Editor’s note: This opinion piece, written by the executive director of the Florida Parent Network, appeared in the Tallahassee Democrat March 27.
Imagine grocery shopping with your friend. She lives near a safe and convenient store with a wide variety of options that meet the nutritional needs of your family.
Now imagine that you can only shop in your neighborhood.
The store near you doesn’t have what you need, but that’s too bad. The only way you can shop with your friend is to move into her neighborhood.
This, in a nutshell, is the system championed by Sally Butzin. In her recent op-ed, she called it free, universal public education (created in the late 1830s!), even though it has never been free or universal. It’s a system that works quite well for those who can pay for it, which is precisely why they mourn its passing.
Welcome to 2019.
Florida Parent Network champions students over systems. Thousands of our parents have seen their children’s lives transformed thanks to scholarships, charters, magnets and vouchers. Others have found success in virtual or homeschools.
These options have not been around since the 1830s, but they’re helping more of today’s children, and growing in popularity each year. We help parents defend and fight for these options.
Butzin doesn’t really get it. The world she is describing, where taxes “fund a free public system for all,” is a fantasy world.
For eight years, I taught in district schools and my sons attended their neighborhood high school. Public education isn’t free. We paid a premium in rent and mortgage payments. And those who couldn’t were out of luck.
That doesn’t sound universal to me.
The op-ed is full of offensive tropes, like blaming choice (read: low-income, mostly minority parents who choose something other than their district school) for segregation. Has she been to Leon County schools lately?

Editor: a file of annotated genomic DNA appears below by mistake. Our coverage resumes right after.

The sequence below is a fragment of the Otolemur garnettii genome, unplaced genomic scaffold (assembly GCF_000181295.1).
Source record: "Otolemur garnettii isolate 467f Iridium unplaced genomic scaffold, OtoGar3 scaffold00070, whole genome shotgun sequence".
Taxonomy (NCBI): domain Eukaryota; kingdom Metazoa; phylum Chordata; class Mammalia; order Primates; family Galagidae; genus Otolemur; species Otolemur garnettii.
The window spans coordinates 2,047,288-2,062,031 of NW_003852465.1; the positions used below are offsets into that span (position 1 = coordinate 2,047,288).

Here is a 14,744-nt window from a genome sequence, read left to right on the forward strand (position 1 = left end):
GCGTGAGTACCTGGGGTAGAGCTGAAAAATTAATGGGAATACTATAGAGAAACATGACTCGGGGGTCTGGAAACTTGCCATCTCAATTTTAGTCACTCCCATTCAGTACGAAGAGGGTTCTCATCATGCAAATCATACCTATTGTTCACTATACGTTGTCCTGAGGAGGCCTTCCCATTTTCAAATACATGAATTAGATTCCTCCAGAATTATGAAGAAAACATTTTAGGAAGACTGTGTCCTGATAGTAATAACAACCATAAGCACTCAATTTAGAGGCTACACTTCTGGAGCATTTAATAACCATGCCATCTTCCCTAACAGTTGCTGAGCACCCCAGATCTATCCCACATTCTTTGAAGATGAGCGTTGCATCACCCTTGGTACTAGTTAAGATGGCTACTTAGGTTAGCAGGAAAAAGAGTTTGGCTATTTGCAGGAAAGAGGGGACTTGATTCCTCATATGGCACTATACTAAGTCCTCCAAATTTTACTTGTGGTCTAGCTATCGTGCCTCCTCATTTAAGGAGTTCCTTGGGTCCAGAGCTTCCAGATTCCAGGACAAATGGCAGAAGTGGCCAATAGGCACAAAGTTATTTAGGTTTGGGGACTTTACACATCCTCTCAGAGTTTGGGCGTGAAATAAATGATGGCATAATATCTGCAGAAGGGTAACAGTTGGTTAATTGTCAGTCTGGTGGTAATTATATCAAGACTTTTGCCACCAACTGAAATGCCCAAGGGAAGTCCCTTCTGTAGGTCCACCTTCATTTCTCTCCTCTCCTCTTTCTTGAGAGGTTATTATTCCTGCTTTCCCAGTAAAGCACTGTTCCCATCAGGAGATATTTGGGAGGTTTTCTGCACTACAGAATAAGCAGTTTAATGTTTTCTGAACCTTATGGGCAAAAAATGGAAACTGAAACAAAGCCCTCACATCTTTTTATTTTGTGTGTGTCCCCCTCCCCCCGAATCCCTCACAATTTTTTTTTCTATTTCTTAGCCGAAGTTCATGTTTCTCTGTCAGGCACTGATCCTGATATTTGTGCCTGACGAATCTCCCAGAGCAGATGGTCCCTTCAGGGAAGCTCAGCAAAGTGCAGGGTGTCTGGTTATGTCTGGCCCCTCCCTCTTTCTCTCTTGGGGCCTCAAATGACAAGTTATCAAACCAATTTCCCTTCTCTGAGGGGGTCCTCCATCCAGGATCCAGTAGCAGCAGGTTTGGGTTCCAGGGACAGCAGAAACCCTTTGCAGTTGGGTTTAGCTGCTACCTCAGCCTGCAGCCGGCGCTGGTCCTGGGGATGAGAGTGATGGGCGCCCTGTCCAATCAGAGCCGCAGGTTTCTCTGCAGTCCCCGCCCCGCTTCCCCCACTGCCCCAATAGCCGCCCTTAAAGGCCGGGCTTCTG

Let’s not blame minority moms for that one.
When she compares low-income parents choosing private schools with low-income parents abandoning their children or selling them for drugs — suggesting the state has a right to protect all their babies from “bad parent choices” — she disparages an entire population. Many of whom I doubt she even knows.
Moms who sit up with their children every night, children crying and scared because they don’t feel safe in school. Parents who often work multiple jobs to afford tutors after being told their children can’t learn like other kids. Parents researching schools that offer glimmers of hope. Parents who sacrifice and cut back to supplement scholarships and vouchers, putting their children’s needs ahead of their own.
Butzin is wrong. Money should not be spent on schools; it must be spent on children. Children who have parents. Parents who love them. Parents who have every right to make the same decisions Butzin was allowed to make for her own children.
What else has been around since the 1830s? Educational choice, for those who can afford it.
These days, we’re aiming to open that up for everyone.